Madame Cézanne, the first exhibition of paintings, drawings, and watercolors by Paul Cézanne (1839–1906) of his most painted model, Hortense Fiquet (1850–1922), will open at The Metropolitan Museum of Art on November 19. The exhibition will trace Cézanne’s lifelong attachment to the woman who was his model, his wife, and the mother of his son, Paul. She profoundly influenced his portrait practice for more than two decades, and yet, she was not well received—by either his family or his friends.
The exhibition is made possible by The Florence Gould Foundation.
It is supported by an indemnity from the Federal Council on the Arts and the Humanities.
Madame Cézanne will feature 24 of the 29 known portraits of Hortense Fiquet that Cézanne painted over a period of more than 20 years, including Madame Cézanne in the Conservatory (1891) and Madame Cézanne in a Red Dress (1888–90), both from the Metropolitan Museum’s collection. Hortense Fiquet posed for Cézanne more often than anyone but himself. The exhibition will consider their partnership in all its facets and complexities—the portraits of Hortense in oil, watercolor, and graphite providing the only material clues to that partnership. And yet, the paintings can seem unforgiving, with little understanding of Hortense Fiquet’s character. Critics have cited her sour expression and remote, impenetrable demeanor. These unflattering observations have promoted Hortense Fiquet’s undeserved reputation.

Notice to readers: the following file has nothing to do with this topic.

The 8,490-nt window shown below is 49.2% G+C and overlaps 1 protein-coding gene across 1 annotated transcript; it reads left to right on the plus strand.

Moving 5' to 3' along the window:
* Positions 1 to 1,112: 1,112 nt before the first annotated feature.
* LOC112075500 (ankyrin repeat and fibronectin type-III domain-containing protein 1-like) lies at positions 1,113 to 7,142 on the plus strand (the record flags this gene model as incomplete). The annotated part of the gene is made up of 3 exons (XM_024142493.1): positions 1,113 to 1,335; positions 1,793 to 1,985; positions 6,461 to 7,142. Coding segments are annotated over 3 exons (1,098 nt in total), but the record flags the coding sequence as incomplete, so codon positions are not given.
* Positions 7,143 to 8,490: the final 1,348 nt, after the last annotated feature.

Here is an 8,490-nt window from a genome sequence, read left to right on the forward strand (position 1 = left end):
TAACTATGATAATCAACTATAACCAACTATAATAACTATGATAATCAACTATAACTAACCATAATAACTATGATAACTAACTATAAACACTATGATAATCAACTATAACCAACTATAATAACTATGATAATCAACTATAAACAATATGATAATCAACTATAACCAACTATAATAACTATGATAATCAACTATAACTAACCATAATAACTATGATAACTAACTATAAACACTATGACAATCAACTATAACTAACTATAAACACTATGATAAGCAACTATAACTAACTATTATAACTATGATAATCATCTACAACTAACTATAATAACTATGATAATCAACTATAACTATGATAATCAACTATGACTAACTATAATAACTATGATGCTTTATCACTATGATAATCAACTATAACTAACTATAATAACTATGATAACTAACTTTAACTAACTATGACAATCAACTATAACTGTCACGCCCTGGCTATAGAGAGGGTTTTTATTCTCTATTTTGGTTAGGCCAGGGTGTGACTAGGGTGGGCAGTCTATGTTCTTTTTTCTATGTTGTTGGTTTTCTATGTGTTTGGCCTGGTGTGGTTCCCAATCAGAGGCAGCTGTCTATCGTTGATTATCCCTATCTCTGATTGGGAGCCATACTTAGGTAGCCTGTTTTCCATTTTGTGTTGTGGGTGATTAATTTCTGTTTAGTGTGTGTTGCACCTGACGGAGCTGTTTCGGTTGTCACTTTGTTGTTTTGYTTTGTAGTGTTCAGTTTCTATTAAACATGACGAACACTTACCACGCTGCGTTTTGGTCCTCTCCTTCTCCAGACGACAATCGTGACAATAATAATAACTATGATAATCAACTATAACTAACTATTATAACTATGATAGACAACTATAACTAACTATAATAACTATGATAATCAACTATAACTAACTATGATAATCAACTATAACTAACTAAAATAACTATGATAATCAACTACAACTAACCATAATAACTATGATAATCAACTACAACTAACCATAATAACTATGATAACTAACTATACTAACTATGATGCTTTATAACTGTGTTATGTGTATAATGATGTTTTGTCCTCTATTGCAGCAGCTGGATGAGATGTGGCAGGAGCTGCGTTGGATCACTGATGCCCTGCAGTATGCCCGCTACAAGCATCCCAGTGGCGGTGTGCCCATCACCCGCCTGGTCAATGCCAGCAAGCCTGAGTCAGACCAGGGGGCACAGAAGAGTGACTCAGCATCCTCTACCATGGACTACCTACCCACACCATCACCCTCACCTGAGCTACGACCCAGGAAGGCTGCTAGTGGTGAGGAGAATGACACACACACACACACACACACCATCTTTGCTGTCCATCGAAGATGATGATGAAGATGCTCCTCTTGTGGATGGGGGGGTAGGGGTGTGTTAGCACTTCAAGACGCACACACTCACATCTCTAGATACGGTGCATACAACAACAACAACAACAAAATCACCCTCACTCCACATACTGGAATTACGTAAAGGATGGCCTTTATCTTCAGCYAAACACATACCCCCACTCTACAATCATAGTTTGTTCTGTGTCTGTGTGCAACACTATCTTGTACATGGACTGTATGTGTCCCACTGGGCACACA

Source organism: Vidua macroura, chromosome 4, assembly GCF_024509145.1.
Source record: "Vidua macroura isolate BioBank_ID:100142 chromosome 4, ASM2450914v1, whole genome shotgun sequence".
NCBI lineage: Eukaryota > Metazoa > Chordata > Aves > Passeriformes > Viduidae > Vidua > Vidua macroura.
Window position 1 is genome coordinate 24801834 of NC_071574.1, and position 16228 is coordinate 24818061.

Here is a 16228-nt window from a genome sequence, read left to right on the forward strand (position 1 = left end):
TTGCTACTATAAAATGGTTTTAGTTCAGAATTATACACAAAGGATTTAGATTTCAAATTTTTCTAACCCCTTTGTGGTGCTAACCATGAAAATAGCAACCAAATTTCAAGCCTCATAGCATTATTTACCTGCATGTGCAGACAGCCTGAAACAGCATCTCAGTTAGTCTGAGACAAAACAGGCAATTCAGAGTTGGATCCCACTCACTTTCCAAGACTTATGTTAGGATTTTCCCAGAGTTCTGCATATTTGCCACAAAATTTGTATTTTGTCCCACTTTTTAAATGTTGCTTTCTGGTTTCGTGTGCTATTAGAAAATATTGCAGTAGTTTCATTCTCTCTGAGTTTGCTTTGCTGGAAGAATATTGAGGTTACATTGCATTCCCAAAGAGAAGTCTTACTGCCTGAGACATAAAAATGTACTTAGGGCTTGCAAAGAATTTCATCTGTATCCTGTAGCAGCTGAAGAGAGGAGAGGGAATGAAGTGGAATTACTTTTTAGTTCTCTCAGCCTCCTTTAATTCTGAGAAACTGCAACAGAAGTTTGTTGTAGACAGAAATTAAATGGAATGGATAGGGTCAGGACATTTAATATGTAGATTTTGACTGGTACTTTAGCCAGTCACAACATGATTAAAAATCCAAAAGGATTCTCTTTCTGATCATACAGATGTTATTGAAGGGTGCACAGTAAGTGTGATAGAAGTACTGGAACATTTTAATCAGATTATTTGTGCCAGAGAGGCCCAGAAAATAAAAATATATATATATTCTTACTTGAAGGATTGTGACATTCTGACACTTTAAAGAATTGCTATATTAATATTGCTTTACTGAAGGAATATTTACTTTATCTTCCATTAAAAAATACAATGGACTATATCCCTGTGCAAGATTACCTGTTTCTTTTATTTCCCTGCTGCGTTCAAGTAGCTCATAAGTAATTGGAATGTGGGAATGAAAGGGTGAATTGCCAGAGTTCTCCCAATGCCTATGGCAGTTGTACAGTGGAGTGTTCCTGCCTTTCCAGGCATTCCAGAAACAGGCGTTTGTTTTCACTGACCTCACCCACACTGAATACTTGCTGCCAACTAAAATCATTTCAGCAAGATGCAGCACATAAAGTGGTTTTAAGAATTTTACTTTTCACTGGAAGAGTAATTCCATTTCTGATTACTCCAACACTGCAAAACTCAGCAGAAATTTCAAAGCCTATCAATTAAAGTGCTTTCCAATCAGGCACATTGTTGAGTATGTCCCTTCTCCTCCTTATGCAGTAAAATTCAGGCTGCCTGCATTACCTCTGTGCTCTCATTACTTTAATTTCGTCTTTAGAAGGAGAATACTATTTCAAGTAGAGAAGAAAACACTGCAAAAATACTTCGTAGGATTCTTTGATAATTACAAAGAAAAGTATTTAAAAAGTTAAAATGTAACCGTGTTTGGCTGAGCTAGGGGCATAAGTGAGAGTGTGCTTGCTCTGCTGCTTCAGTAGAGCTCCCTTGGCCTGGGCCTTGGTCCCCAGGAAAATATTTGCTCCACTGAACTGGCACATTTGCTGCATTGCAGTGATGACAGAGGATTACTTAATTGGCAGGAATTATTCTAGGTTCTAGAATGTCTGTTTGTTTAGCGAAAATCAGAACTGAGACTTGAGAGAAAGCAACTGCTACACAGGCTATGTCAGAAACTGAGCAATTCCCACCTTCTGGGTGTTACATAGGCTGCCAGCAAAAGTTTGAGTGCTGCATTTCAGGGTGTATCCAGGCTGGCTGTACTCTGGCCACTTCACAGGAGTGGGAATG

Cézanne met Hortense in Paris in 1869 while she was working as a bookbinder. Although the circumstances of their first encounter are unknown, an early portrait from 1872 suggests that she was modeling for Cézanne by the age of 22. Cézanne took great pains to conceal his mistress and their only child, Paul, from his family fearing his authoritative father’s disapproval. The complicated subterfuge led to separate residences, frequent and often desperate appeals for funds, and long periods of living apart, even after their marriage in 1886. Despite this seeming neglect, the portraits attest to the constancy of a relationship that was critical to the artist’s practice and development. Their story is a compelling one, perhaps all the more so for the absence of its particulars.
Highlights of the painted portraits in Madame Cézanne will include Madame Cézanne in a Red Armchair (ca. 1877) from the Museum of Fine Arts, Boston; Madame Cézanne (ca. 1885) from the private collection on loan to Staatliche Museen zu Berlin, Nationalgalerie, Museum Berggruen in Berlin; Portrait of Madame Cézanne (ca. 1885–87) from the Philadelphia Museum of Art; Portrait of Madame Cézanne in a Striped Dress (1883–85) from Japan’s Yokohama Museum of Art; Madame Cézanne in Blue (ca. 1888–90) from the Museum of Fine Arts, Houston; and the aforementioned canvases from the Metropolitan Museum’s collection. Highlights of the works on paper will include three striking watercolors, 14 drawings, and three rare sketchbooks bearing affectionate studies of Hortense and young Paul.
Madame Cézanne is organized by Dita Amory, Acting Associate Curator in Charge and Administrator of The Robert Lehman Collection at The Metropolitan Museum of Art, with Kathryn Kremnitzer, Research Assistant.